Lewis's gamble doesn't pay off; Tarby is done with him, and supernatural events start occurring around Jonathan's house and they become increasingly more dangerous. Lewis knows he is to blame, but he's afraid to tell Jonathan or Mrs. Zimmerman what he has done.
So, that's the basic premise. After this, the story gets darker and more suspenseful. Before the movie is out, Lewis will have fought angry jack o'lanterns, seen his uncle de-aged to infancy, and tangled with the reanimated Isaac Izard.
I was a little worried about this movie when it was announced. The rights to John Bellairs' body of work have been purchased and expired a couple of times over since my childhood, and I wasn't optimistic that this movie would reach fruition. On top of that, director Eli Roth has made a name for himself in the realm of gristly horror for adults; he's not exactly the director I'd have chosen to make a children's movie. But he's done a great job of keeping things scary without crossing the threshold of age-appropriateness. Every time a Harry Potter movie came out, professional critics went on the record saying the world needs more good, scary movies for kids, and The House with a Clock in Its Walls strikes me as exactly what they were looking for.
I already said that they got it mostly right, but what did they get wrong? To start with, The House with a Clock in Its Walls came out in 2018, and children's fantasy movies post-Harry Potter are required to contain wall-to-wall CGI. Every inanimate object in Jonathan's house has a whimsical personality, and it's a little much. The ending, too, is a huge CGI centerpiece which is understandable because that's what modern audiences expect, but I don't think it's better. The villain, Isaac Izard (Kyle MacLachlan), gets a little too much screentime considering that he never actually takes the stage in a novel; his wife is the big bad of the original story. Owen Vaccaro gives a great performance as Lewis, but he's thin where Lewis is quite overweight which is a major character trait. Cate Blanchett's Mrs. Zimmerman is younger and more cosmopolitan than I'd like; she needs to be at least decade older with less Sophia Loren and more Julia Child, and I'm not a fan of her new "lost her mojo when she lost a child" backstory. I'm also of two minds regarding the worldbuilding. On one hand, the film brings in a lot of characters from the next book. On the other, with no sequel in sight it feels like pointless fanservice. I assume the intention was to lay groundwork for a series, but the young actors have likely aged past the point that they can convincingly play ten-year-olds.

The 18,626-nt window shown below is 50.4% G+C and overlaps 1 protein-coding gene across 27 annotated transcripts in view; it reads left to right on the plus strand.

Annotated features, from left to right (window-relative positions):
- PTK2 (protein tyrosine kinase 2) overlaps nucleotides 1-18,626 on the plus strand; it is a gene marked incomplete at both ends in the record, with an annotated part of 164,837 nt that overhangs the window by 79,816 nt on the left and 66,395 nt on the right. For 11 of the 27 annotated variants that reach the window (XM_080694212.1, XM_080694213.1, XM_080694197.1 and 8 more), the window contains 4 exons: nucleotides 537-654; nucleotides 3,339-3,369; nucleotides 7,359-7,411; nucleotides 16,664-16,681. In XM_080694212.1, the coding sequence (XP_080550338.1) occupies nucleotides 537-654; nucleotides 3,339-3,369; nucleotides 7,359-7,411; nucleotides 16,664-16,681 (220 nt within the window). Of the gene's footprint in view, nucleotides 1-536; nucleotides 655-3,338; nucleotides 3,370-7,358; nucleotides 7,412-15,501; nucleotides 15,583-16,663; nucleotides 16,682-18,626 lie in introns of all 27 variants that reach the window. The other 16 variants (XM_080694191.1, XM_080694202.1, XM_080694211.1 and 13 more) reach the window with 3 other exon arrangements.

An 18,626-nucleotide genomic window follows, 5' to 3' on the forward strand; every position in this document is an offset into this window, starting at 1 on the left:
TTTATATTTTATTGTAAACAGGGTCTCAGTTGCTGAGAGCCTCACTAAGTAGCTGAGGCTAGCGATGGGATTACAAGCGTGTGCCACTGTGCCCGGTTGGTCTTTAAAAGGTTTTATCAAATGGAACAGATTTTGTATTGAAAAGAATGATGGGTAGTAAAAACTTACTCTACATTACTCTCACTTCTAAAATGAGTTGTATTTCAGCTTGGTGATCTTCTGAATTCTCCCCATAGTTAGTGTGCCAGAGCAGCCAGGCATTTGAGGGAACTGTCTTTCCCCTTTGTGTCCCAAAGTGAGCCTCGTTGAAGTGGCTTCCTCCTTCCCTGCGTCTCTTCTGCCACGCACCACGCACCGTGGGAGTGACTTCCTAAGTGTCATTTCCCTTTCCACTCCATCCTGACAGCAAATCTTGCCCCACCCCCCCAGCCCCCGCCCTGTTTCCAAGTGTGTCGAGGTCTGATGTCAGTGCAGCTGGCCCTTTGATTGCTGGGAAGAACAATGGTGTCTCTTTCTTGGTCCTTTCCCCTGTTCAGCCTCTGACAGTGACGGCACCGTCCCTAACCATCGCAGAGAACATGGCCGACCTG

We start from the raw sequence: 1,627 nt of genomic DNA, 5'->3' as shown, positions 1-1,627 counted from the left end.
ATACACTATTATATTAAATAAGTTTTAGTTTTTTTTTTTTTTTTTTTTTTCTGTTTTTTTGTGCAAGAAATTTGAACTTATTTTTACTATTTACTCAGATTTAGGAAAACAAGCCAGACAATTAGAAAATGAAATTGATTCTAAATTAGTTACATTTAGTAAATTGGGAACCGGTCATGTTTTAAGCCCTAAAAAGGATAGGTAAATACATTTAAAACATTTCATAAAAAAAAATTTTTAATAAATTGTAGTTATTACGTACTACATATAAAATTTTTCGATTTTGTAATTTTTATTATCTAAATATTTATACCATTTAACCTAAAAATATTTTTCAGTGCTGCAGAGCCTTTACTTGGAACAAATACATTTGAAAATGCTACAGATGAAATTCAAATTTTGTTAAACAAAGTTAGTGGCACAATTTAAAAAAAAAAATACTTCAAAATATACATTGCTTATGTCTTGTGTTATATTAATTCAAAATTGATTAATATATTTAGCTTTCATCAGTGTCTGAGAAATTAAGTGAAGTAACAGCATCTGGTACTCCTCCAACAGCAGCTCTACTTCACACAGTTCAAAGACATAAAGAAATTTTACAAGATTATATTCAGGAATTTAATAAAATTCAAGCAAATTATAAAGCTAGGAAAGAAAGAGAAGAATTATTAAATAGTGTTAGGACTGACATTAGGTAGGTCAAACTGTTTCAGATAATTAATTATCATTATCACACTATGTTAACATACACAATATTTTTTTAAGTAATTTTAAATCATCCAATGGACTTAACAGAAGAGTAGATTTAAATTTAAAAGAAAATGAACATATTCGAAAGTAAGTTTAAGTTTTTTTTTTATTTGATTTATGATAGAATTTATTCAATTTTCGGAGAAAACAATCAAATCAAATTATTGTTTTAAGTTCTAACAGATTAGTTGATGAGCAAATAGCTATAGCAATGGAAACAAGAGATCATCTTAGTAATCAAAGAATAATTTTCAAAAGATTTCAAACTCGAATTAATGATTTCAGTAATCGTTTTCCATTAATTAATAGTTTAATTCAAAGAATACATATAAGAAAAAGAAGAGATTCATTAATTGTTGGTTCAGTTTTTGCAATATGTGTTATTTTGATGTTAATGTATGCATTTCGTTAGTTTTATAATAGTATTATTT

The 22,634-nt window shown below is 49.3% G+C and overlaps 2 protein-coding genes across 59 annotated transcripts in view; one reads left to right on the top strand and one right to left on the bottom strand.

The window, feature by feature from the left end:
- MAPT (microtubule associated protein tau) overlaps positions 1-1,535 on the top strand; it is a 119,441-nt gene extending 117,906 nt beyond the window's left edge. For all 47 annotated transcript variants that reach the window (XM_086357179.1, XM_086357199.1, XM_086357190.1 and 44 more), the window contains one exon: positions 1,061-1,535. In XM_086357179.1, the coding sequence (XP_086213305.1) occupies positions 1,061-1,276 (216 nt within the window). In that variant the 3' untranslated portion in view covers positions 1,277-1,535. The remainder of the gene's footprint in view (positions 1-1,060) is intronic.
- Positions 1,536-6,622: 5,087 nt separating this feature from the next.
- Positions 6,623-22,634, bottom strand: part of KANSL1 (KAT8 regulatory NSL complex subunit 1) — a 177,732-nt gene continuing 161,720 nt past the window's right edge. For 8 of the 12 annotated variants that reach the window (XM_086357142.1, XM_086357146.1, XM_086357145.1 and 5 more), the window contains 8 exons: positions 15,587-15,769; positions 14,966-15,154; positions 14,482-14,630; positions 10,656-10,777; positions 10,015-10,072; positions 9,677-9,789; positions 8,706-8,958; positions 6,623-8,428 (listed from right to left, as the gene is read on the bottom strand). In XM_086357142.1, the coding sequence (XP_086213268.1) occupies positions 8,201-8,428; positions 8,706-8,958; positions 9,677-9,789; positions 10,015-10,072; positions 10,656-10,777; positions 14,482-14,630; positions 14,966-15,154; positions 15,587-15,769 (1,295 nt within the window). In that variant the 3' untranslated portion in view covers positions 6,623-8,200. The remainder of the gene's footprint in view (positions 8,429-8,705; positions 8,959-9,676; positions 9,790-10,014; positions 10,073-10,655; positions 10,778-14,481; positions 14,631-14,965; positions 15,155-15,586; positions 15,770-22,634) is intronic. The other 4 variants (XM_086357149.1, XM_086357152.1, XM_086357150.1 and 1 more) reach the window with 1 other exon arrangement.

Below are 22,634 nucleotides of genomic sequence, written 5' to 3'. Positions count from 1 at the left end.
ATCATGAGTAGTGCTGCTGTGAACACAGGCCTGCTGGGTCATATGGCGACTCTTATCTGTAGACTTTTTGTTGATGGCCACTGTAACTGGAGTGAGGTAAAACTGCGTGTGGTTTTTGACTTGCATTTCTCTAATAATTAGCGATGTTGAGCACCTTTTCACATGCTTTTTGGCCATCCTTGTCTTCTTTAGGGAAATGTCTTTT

Actually, there's quite a litany of small sins, but why bother when almost everything else works? Writer Eric Kripke and director Eli Roth are about the right age to have been in love with the book as kids, and in spite of the numerous changes, they've put together a movie that hits all the right notes and captures the right spirit. The cast are outstanding, despite my misgivings. I feel like one of those Lord of the Rings fans who bought the DVDs, then the special edition, then the extended cut and then the BluRay and still occasionally lament that Tom Bombadil didn't make it into the movie. If The House with a Clock in Its Walls had come out when I was ten, I'd have rated it as a perfect adaptation.